Kaete Walker

Kaete Walker

* About Kaete

In 1951 my parents arrived in Australia as UK emigrants. My father then a coal mining surveyor, and my mother, formerly a nurse and dress maker. I was born, four months following their arrival.

‘A ship largely built in the UK, but launched in Australia’, one might say.

There was significant personal stress, and personal loss, to my parents, with the relocation from the UK to Australia. Promised housing, when they arrived there was none, and they, thus, for a time, resided in a local hotel. They lost previous close familial contacts, and experienced discrimination, as a result of being newcomers. In order to ‘fit in’, my father, as I understand it, even went to the length of having speech retraining, in order to rid himself of quite a heavy Lancashire accent.

My mother, three years younger sister, and I, returned back to the UK for twelve months, when I was four years of age. I’m told that when I arrived back in Australia, I had even such stronger Lancashire, England, accent than when I left; so much so, that there was trouble by locals in being understood. Luckily after a few years in and out of primary schools, it had largely worn off, and all was reasonably well.

My immediate close family now consists of: a) my 35 year old daughter, currently a policy officer with the Australian Human Rights Commission; b) my mother, 96 years of age; c) my retired primary school teacher sister, three years younger than I, and d) many nieces, and a nephew, all of whom, I feel immensely proud. Family and friends are strong interests, and very strong sources of enjoyment. My mother, exceptionally resilient, and still having that well known humor of hers, in her lifetime has lost to death: three of her sons, her husband, all her siblings bar one, and her lifetime closest friends. Having been born in the UK’s Great Depression years, then having survived the bombing of Lancashire, England, during WW11, not to mention a myriad of other ordeals in her lifetime, she is certainly the person I most look up to.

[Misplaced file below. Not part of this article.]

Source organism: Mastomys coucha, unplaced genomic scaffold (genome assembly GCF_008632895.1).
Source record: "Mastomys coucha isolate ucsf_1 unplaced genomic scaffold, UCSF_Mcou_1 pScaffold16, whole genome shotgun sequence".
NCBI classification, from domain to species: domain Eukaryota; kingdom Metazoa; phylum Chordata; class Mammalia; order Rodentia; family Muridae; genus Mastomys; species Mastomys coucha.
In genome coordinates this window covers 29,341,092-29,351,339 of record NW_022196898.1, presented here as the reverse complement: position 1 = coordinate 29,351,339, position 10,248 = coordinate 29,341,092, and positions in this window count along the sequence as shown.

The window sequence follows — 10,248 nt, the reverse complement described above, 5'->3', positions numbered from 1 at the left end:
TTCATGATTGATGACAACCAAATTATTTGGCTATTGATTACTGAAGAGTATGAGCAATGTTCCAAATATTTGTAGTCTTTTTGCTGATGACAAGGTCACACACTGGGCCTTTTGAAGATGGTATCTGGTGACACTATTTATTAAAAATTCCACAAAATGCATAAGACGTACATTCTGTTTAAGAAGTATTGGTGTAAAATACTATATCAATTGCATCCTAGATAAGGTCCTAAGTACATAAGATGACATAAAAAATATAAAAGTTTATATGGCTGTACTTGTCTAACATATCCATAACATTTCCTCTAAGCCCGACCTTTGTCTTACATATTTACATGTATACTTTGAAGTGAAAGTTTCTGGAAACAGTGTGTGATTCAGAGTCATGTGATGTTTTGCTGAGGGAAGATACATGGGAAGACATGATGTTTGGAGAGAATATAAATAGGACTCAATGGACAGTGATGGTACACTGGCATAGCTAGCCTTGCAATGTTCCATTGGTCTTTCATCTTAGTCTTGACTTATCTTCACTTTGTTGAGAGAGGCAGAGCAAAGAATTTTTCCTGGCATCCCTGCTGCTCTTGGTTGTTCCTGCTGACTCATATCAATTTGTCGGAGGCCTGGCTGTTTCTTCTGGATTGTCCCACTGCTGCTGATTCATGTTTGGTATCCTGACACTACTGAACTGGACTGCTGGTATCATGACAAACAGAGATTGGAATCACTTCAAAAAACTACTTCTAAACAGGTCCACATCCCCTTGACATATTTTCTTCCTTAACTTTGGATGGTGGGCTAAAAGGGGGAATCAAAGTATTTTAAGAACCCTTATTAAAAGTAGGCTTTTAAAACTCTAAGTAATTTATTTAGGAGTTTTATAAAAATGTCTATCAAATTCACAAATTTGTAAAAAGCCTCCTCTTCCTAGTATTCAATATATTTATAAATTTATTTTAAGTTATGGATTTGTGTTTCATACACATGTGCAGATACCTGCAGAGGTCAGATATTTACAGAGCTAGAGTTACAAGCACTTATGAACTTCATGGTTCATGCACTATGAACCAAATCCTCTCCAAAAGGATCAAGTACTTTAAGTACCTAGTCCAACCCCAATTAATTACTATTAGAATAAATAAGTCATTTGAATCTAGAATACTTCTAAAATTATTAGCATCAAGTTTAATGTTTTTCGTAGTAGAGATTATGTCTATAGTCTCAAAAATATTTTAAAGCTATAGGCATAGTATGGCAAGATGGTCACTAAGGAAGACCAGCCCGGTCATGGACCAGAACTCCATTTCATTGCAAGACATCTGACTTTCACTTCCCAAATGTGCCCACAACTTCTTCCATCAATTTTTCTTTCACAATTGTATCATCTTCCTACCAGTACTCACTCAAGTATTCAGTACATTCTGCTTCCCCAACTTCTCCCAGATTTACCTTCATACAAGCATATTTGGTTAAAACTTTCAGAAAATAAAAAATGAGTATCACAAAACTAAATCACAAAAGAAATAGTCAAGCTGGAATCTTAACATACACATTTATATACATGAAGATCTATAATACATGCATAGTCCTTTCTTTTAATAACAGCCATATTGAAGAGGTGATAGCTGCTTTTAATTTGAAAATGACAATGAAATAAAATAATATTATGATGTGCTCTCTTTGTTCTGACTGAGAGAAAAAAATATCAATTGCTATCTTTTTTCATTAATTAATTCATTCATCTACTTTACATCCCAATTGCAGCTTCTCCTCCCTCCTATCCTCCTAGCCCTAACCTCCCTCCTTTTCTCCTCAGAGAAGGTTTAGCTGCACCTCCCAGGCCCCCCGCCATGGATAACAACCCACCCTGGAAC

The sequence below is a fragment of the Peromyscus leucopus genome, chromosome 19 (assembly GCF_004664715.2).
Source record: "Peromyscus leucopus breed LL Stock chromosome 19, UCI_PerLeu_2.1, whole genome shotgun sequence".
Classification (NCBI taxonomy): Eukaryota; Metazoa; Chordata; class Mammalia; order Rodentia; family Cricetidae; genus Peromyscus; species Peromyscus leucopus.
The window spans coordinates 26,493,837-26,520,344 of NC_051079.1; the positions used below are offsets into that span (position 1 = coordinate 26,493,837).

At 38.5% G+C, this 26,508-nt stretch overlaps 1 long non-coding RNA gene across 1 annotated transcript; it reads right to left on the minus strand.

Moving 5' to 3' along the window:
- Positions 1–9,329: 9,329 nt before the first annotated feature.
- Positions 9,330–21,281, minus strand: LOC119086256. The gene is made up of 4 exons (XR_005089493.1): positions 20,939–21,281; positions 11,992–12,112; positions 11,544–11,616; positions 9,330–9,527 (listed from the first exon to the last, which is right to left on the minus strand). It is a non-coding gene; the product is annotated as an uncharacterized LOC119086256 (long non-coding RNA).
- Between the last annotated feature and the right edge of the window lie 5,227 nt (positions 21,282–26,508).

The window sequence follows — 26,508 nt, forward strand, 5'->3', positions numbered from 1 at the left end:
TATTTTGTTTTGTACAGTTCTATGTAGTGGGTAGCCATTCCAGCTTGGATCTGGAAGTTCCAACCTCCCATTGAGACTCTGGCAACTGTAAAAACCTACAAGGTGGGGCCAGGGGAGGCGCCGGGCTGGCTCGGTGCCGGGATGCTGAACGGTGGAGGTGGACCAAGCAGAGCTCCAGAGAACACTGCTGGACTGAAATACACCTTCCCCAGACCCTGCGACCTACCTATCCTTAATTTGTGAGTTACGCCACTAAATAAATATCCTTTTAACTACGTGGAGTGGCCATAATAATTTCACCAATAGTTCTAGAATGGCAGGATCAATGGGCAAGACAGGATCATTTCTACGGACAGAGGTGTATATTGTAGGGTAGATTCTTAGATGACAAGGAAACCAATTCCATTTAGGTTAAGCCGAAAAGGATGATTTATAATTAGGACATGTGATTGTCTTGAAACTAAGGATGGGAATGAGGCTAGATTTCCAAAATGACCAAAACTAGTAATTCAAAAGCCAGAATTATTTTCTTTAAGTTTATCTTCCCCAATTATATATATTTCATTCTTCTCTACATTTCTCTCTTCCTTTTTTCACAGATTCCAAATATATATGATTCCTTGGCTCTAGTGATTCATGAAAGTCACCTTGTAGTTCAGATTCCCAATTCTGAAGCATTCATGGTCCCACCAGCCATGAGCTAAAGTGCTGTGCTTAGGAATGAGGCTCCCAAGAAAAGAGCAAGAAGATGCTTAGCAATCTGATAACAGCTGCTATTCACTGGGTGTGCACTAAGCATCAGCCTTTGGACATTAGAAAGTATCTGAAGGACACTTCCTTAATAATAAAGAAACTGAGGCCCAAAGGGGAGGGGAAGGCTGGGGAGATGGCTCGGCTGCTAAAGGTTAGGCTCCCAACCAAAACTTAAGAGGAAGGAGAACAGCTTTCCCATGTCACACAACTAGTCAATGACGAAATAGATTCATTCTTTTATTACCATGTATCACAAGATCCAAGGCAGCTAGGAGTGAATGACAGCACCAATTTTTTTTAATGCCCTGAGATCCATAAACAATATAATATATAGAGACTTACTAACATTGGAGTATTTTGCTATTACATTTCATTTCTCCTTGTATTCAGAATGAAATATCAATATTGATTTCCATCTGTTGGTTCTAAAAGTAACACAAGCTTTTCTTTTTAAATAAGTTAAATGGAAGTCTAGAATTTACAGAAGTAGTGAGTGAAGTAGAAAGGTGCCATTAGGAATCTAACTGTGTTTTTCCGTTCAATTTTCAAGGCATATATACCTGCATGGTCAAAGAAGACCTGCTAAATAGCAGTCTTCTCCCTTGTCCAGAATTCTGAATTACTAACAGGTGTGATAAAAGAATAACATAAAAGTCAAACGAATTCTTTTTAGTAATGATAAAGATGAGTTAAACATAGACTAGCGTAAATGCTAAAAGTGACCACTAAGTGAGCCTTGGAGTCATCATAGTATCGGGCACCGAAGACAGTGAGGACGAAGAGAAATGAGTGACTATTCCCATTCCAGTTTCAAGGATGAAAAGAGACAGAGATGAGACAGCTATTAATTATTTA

Of interests, ongoing, major interests I have, being bicycle riding, maintaining various email lists of one sort or another, listening to music, particularly classical music, doing meditation, poetry, having an interest in the meanings, origins and usage of words, and an interest in sociology/social theory. Being now legally female, but, in the distant past, previously legally male, I also have some continuing interest in gender, particularly, transgender, research, and theory.

In addition to the professional experience, given below, I’ve also had the experience of being a survivor of the suicides of two my own close relatives (my brother in 1996, and my father in 1999), and, before that, two friends, and three former colleagues. This personal experience gives me somewhat a reasonably unique perspective, I expect. The suicides took much time, and pain, to recover from and, I suggest, that if one can possibly avoid the experience of suicide, yours and/or your relatives/friends, I very highly recommend that you do so.

May, 2022, marked the 72nd anniversary of my birth. Additionally, the year marked the 51st anniversary of my commencement as a first year, trainee psychiatric/mental health nurse. The training, both at James Fletcher Hospital, Newcastle, and at Bloomfield Hospital, Orange, lasted a little over three years. Many changes there have been over the last forty years or so in mental health services in NSW, Australia, and most, at least it seems to me, have been largely been for the better. The inclusion of consumer and carer involvement in decision making, so particularly.